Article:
In Musical Vitalities: Ventures in a Biotic Aesthetics of Music, Holly Watkins invites her readers to vegetate. But what is it to summon one's “vegetal energies” (p. 45)? A gauche colloquialism today, to “vegetate” is a slight directed at indolent humans. But, as Watkins explains, attunement to the “vegetal” is a step away from anthropocentrism and toward concern for the phytosphere. Building a philosophy of musical form and meaning around the idea of music's vitality, Watkins brings humanistic and scientific approaches to bear on the question of how the aesthetic realm, and specifically music, exposes cross-species biological commonalities. As she undertakes it, listening for traces of organic vitality in music involves three main modes of audition. She is interested in metrical or melodic patterns that create the impression of animation and can seem to endow music with a self-consciousness and will to self-generation. Second, Watkins enjoins readers to take seriously environmental sounds that inspired fight-or-flight reactions in our ancestors and continue to trigger physiological responses in us today. Finally, she suggests that the dynamic participation enabled by music can prompt listeners to inhabit a range of selves, human or otherwise.
Watkins's project is methodologically ambitious and far-reaching in terms of the repertoire it encompasses; but it is centered in an archive drawn from the texts and mentalities of the German Enlightenment and Romanticism, a tight focus that allows for concentrated attention to relationships among music, nature, and human consciousness. In the first three chapters, the animating potential of musical vitality is brought to bear on canonical topics such as organicism, formalism, and Schopenhauer's theory of the Will. Grounded in intellectual and material history, chapter 4 proffers Robert Schumann's Blumenstück, op. 19, as musical mediator of the nineteenth-century flower trope's legibility across seemingly oppositional aesthetic categories, including the mundane and the transcendent. The final two chapters open out into broader questions of music's definition of “the human,” but remain anchored in Romantic conceptions of nature and of the mind. Chapter 5 confronts the blurry distinction between musical reaction and response. Watkins's historical interlocutors—none of whom are comfortable with the notion that music can override reason to provoke involuntary, animalistic bodily reaction—are brought into dialogue with recent studies of embodied cognition to posit musical listening as collapsing boundaries between human and animal. Chapter 6 begins from the idea frequently invoked in certain strains of avant-garde musical aesthetics that sound can be purely acoustic and nonreferential if, in John Cage's words, the composer “transfer[s] nature's manner of operation into art” (p. 133). Drawing on Peircean semiotics, Watkins demonstrates that natural sounds are never simply “themselves,” but are endowed with a spectrum of semiotic meaning accrued via relational listening. The chapter's case studies take various approaches to approximating nature's sonic, semiotic, and sensuous signatures. They include Jana Winderen's sound installation Ultrafield, which falters in its promise to offer nonhuman aural experience, and “Vogel als Prophet” from Schumann's Waldszenen, op. 82, which counterpoises gestures of birdsong with the distinctly human character of the intervening chorale, creating an expressive and semiotic hybrid across species lines.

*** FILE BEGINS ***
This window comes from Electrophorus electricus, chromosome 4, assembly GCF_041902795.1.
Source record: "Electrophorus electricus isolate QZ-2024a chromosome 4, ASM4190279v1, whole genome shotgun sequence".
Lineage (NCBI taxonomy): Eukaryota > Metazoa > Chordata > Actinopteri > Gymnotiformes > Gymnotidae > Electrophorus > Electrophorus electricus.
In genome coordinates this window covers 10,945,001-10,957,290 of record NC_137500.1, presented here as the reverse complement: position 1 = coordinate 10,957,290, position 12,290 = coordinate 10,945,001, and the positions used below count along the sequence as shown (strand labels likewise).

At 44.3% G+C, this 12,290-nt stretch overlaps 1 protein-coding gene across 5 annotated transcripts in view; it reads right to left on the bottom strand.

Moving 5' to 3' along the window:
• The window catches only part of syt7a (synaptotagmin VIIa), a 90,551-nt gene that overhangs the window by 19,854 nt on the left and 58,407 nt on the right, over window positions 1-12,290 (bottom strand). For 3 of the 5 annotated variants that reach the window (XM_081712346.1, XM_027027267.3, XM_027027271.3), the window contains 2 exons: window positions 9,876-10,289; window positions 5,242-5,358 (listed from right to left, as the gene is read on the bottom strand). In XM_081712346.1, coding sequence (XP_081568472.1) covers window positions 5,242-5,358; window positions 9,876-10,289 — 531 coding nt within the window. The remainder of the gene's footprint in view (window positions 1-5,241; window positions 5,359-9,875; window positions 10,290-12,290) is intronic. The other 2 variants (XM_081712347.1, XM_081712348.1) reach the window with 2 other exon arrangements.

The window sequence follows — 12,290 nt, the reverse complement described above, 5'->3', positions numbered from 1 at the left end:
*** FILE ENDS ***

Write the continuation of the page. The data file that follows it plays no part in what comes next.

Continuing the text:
Locating the antecedents of musical patterns and formal design in biological processes, chapter 1 introduces the intellectual framework for Watkins's reconceptualization of music's “organicism.” This chapter probes various Enlightenment models of the organic that drew on both the continuous, free-form growth characteristic of plants and a more structured, anatomical view based on the study of animals. We now know that organisms are not end-oriented, but rather self-organizing and emergent, their “wholeness … continually in the process of being produced” (p. 25). Watkins argues that music's organicism can be detected in its “dynamic process of pattern formation” (p. 26), which can create the impression that music is self-generating. In more concrete terms, listening for music's organic qualities might amount to recognizing the gradual organization of localized musical or formal patterns evolving into larger, anticipated ones over time, the mind's “musical present” at once containing traces of past, present, and future versions of recognizable patterns. When understood in these terms, music seems to aspire to the true “mode of being” of the vegetal organism (p. 28), including its self-organizing maintenance and self-determined pattern formation. Watkins derives support for this approach from Niklas Luhmann's theory of social systems, which posits that any expressive being or group (whether an individual, social group, or musical work) is composed of interdependent systems. Luhmann's innovation is to show that change can occur only recursively—that is, when a small social gesture reacts to some aspect of an existing system and sets in motion a series of subsequent changes. Watkins beautifully applies this model to late eighteenth-century Viennese instrumental music, which can be heard as taking shape through a series of reactions, imitations, and allusions to existing music, giving the impression of autopoiesis.